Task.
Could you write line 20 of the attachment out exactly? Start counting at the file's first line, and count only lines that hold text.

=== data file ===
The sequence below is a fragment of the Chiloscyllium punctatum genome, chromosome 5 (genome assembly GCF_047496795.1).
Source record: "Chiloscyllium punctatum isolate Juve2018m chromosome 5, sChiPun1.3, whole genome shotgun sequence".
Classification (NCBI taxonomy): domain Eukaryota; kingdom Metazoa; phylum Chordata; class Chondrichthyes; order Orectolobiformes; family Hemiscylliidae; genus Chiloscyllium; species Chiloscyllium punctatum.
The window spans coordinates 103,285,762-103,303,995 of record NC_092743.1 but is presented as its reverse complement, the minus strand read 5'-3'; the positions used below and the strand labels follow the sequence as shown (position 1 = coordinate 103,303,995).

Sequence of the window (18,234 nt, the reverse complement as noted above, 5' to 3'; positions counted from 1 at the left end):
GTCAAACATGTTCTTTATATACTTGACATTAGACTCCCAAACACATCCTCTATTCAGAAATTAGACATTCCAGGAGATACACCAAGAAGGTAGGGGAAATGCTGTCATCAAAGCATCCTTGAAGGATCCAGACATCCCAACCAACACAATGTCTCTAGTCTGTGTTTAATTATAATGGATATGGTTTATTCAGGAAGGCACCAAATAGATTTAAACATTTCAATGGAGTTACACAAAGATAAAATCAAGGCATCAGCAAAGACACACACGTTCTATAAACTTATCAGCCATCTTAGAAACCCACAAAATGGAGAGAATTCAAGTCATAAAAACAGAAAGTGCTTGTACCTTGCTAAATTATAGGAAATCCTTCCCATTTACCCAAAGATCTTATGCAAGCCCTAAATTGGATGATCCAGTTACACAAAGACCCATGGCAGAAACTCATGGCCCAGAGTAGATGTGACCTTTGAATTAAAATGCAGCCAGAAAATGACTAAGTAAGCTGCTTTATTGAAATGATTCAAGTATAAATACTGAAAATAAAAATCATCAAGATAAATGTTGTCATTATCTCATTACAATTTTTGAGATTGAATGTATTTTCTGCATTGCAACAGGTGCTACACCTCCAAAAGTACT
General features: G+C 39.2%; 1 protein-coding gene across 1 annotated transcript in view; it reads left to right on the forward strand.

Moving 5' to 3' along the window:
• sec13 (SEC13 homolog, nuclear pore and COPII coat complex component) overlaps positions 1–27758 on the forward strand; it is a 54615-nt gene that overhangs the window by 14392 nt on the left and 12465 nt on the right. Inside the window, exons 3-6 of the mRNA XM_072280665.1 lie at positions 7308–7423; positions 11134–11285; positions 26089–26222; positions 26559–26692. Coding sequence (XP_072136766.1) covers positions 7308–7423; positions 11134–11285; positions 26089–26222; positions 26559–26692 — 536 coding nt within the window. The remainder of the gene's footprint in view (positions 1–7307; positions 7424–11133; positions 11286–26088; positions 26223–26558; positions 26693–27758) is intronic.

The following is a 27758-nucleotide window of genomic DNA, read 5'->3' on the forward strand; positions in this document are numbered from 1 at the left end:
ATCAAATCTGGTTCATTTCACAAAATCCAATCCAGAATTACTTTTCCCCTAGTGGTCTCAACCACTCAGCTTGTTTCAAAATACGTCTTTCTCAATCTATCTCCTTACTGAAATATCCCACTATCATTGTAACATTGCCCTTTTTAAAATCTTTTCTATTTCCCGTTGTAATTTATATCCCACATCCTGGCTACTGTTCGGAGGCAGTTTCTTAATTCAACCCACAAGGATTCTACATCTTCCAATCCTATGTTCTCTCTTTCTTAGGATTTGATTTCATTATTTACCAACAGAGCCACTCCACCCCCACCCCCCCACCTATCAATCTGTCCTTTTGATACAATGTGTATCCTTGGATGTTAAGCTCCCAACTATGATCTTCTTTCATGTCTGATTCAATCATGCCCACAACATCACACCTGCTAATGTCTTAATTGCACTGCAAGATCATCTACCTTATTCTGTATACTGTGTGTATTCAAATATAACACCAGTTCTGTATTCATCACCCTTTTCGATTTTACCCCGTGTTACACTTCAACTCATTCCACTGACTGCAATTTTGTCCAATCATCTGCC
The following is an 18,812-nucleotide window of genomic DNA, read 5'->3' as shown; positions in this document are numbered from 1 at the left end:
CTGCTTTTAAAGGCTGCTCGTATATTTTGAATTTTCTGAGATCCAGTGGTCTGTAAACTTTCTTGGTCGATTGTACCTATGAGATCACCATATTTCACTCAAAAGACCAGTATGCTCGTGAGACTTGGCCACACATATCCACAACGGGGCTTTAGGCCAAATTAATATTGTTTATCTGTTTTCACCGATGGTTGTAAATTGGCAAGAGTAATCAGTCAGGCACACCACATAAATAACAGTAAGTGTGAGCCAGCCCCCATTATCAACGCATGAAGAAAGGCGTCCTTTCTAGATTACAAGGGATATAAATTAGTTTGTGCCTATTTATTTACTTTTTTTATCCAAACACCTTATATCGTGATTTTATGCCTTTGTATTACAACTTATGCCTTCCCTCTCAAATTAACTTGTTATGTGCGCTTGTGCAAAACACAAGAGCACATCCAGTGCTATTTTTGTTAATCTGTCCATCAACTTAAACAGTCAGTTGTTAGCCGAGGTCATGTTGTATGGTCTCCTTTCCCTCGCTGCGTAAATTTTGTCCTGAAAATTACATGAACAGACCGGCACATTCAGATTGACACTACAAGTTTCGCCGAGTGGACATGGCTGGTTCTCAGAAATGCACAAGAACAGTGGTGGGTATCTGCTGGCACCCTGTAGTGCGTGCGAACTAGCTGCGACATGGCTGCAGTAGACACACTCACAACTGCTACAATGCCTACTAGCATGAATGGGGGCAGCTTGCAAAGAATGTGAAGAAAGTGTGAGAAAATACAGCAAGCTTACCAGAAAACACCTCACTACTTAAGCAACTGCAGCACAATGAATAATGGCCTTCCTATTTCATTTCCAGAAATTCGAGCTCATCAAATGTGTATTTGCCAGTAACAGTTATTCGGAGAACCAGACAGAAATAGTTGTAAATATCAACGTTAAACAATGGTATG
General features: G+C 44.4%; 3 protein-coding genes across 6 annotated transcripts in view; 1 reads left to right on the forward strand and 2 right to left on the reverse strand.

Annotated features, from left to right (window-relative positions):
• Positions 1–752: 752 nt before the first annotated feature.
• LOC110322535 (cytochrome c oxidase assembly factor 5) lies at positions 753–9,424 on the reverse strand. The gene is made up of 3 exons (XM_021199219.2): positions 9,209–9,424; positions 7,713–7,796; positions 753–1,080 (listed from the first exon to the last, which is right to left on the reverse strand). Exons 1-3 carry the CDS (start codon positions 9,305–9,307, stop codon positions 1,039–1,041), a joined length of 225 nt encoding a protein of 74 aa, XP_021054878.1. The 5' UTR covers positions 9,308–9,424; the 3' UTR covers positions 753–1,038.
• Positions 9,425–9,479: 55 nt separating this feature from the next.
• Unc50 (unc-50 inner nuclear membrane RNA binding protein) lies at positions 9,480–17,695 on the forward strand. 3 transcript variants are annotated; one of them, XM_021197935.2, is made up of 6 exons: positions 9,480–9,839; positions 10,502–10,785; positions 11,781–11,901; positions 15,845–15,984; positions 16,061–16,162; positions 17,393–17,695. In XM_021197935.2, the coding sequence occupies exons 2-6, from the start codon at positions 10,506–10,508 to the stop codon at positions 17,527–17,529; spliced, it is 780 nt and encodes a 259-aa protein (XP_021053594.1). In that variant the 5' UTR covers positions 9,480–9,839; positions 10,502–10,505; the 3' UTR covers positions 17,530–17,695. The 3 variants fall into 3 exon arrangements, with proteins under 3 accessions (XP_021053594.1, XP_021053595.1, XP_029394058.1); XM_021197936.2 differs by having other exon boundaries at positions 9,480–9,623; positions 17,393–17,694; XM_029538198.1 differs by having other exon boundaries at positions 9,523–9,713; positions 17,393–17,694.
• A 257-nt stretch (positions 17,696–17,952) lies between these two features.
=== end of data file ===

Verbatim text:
• A 257-nt stretch (positions 17,696–17,952) lies between these two features.